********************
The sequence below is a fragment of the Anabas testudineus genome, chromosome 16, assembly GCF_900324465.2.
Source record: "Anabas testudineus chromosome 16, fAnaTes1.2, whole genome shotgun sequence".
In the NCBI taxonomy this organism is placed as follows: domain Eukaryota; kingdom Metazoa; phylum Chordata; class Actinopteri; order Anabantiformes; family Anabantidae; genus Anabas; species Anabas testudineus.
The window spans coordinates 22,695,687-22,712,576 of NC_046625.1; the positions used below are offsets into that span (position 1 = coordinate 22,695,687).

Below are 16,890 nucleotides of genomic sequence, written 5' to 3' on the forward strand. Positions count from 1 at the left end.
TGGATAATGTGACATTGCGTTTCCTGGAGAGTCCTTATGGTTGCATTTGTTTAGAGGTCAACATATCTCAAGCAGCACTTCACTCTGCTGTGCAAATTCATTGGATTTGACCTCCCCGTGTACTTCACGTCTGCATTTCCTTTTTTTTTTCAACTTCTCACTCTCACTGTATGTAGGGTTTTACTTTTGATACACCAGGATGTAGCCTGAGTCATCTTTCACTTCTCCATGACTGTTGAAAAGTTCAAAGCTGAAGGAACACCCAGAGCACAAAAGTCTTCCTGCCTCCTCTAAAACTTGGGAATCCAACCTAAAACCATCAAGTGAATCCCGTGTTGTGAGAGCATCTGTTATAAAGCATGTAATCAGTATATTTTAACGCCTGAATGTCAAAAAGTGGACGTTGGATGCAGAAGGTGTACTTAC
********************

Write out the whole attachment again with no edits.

The sequence below is a fragment of the Anabas testudineus genome, chromosome 16, assembly GCF_900324465.2.
Source record: "Anabas testudineus chromosome 16, fAnaTes1.2, whole genome shotgun sequence".
In the NCBI taxonomy this organism is placed as follows: domain Eukaryota; kingdom Metazoa; phylum Chordata; class Actinopteri; order Anabantiformes; family Anabantidae; genus Anabas; species Anabas testudineus.
The window spans coordinates 22,695,687-22,712,576 of NC_046625.1; the positions used below are offsets into that span (position 1 = coordinate 22,695,687).

Below are 16,890 nucleotides of genomic sequence, written 5' to 3' on the forward strand. Positions count from 1 at the left end.
TGGATAATGTGACATTGCGTTTCCTGGAGAGTCCTTATGGTTGCATTTGTTTAGAGGTCAACATATCTCAAGCAGCACTTCACTCTGCTGTGCAAATTCATTGGATTTGACCTCCCCGTGTACTTCACGTCTGCATTTCCTTTTTTTTTTCAACTTCTCACTCTCACTGTATGTAGGGTTTTACTTTTGATACACCAGGATGTAGCCTGAGTCATCTTTCACTTCTCCATGACTGTTGAAAAGTTCAAAGCTGAAGGAACACCCAGAGCACAAAAGTCTTCCTGCCTCCTCTAAAACTTGGGAATCCAACCTAAAACCATCAAGTGAATCCCGTGTTGTGAGAGCATCTGTTATAAAGCATGTAATCAGTATATTTTAACGCCTGAATGTCAAAAAGTGGACGTTGGATGCAGAAGGTGTACTTAC